Adriaan du Plessis

Johannesburg, South Africa | Managing Director of the Global IT CSI Practice
Adriaan provides consulting, facilitation and implementation services for root cause analysis, decision making and business improvement as well as people development using proven KEPNERandFOURIE™ tools and techniques. As a world-class facilitator he focuses on the use of a divergent set of improvement and thinking tools to assist businesses to enhance value, specifically in Root Cause Analysis, IT Root Cause Analysis and Decision Making.

Recent Posts

Guidelines for Effective Root Cause Analysis

By Adriaan du Plessis on Feb 10, 2015 8:33:00 PM

Root Cause Analysis Efforts are generally procedure based and structured, but how do you know whether the process is effective? Answering this question is almost like the remark a client made in a discussion with me recently, namely “Where do you start drawing a circle?”

The simple answer is, you put a pen on paper and start drawing. A lot can be learned from this statement when considering whether a root cause analysis effort is effective. Often there is a lot of initial inertia and people arguing as to how the root cause process should be structured. An effective process will be of such a nature that you can start work on the problem immediately, such as gathering and organizing information, without unnecessary time delays.

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RCA Facilitation for Complex Problems

By Adriaan du Plessis on Feb 3, 2015 6:07:00 PM

Subject Matter Experts and Process –

Problem Solvers are often asked to facilitate a root cause analysis session because the problem owner is of the view that the problem is complex.  This article will focus on “how to process/facilitate a root cause analysis for a complex technical problem,” and the use of Subject Matter Experts (SMEs).

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New decision making approach - far different than old approach!

By Adriaan du Plessis on Nov 18, 2014 7:45:47 PM

During the 1980’s, we were all taught that decision making requires us to think in terms of objectivesalternatives and potential risk. In essence, methodologies focused on making a rational choice and selecting a viable alternative to implement.  Whilst objectives and potential risk remain a constant feature,  we need to critically review the concept of alternatives in current day decision making.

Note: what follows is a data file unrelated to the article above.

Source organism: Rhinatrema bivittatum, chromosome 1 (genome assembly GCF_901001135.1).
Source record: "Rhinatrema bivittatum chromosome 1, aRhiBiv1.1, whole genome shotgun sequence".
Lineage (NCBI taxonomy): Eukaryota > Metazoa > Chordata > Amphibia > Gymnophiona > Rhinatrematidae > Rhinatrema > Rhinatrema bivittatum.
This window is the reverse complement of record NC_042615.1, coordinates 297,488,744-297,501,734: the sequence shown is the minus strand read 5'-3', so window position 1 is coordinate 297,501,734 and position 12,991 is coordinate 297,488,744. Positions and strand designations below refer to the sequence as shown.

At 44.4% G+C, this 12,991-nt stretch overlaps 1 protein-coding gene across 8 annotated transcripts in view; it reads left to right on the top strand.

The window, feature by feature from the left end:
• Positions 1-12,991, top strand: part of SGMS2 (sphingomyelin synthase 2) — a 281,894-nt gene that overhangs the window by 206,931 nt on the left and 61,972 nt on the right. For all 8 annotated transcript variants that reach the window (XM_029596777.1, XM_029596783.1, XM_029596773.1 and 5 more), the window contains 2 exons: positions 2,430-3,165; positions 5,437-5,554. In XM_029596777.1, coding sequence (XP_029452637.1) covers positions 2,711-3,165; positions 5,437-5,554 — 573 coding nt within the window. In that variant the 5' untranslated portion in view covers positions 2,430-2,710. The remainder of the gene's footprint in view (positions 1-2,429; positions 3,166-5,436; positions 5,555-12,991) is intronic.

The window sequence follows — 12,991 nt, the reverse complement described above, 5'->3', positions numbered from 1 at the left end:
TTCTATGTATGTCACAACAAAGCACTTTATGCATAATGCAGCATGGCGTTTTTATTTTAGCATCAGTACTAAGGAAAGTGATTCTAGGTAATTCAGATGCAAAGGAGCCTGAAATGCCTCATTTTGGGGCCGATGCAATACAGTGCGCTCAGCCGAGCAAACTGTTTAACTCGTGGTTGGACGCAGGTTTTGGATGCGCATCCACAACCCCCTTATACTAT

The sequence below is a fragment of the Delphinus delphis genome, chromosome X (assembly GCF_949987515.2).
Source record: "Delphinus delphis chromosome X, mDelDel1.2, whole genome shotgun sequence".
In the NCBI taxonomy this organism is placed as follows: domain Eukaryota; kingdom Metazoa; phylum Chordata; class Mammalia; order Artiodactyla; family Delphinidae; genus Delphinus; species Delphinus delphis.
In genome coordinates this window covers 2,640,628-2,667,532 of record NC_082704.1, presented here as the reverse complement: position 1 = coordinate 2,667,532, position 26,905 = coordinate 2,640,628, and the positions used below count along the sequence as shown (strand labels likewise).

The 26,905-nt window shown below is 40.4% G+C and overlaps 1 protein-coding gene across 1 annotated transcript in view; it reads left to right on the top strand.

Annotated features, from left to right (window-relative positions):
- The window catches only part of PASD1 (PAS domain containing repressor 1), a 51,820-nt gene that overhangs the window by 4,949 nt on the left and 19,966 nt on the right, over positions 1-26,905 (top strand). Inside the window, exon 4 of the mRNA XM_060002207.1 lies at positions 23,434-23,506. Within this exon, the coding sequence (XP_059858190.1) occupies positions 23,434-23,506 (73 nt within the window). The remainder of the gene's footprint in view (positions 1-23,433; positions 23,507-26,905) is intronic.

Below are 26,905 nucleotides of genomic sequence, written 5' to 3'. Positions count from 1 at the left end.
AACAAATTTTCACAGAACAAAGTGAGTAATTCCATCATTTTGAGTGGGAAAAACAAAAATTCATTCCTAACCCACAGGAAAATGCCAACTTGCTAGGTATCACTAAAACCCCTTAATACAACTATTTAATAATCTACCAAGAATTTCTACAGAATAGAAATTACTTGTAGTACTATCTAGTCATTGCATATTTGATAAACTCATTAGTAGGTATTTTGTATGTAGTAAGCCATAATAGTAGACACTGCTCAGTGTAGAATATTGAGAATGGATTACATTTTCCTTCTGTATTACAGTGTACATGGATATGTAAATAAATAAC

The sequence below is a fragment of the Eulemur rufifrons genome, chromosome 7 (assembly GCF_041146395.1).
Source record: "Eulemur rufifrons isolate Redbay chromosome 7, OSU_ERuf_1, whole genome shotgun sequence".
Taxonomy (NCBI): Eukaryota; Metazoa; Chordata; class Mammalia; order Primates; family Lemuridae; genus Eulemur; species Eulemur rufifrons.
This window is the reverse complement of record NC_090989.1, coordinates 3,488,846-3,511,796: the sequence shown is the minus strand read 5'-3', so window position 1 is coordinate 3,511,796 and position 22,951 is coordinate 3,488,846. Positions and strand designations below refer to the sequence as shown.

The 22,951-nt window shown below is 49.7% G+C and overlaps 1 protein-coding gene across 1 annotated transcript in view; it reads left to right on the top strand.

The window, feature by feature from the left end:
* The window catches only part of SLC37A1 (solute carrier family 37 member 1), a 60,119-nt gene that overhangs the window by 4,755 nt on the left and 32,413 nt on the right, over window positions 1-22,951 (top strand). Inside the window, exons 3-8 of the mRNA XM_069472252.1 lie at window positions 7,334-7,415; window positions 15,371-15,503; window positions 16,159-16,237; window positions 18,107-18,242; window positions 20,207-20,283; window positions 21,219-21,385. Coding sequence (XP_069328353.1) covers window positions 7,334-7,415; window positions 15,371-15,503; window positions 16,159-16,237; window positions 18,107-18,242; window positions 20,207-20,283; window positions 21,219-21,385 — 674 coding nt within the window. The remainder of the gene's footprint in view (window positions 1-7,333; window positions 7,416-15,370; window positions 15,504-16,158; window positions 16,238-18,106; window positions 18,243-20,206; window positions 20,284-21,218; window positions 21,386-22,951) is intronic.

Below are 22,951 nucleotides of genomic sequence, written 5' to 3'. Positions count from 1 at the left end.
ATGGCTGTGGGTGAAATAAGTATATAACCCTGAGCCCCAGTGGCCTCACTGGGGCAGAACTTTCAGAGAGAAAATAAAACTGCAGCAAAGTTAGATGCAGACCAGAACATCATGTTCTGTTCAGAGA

The reason for critical review is two fold. Firstly, potentially an alternative may only provide a part of the future decision outcome, or worse, the decision outcome we are seeking does not have alternatives at present.  The latter is often visible when required to decide solutions for the Information Technology problems.  As Charles Kepner (KEPNER et al (1981).  The New Rational Manager.) already postulated in the eighties, the outcome of a decision is  “what ought to be done”.  This notion of what ought to be done actually implies more that just choosing between alternatives, it postulates that decision making must be a “solution creation” exercise.

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Find Root Cause First Time Every Time

By Adriaan du Plessis on Oct 21, 2014 4:19:45 PM

We often do ‘root cause analysis’ and conclude that a specific cause is present, for which cause we promptly proceed to solutions, to only find in due course that the same problem recurs.  While in such cases we may seem to be following proper process, we are in actual fact not doing so, else the problem would not recur.  As people who have a natural tendency to jump to conclusion and to fix urgently since this solves the issue.  For tougher problems, to avoid this pitfall, we can exploit the human inclination of quick conclusion and solution, and add a little patience and use more time.  

Try the following sequence (if you are familiar with a KEPNERandFOURIE CauseWise at all levels, this adjusted approach will be familiar to you):

  1. Do a Proper Problem Statement with Object and Fault.
  2. List 2 or 3 critically unique features of the problem.
  3. Now accommodate your urge and list possible causes.
  4. Test the possible causes using the “Thinking On Your Feet” Approach, and eliminate those possible causes that is clearly not the cause.  This results in a short-list of possible causes.
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The Benefits of Stakeholder Analysis

By Adriaan du Plessis on Oct 14, 2014 5:22:00 PM

IT Service Management Players mostly need to make decisions in a short period of time, failure to make quick effective decisions will delay solutions being implemented and therefore also customer experience.  Involving stakeholders who affect or may be affected by the envisaged decision, sounds onerous, when fast solutions are necessary. 

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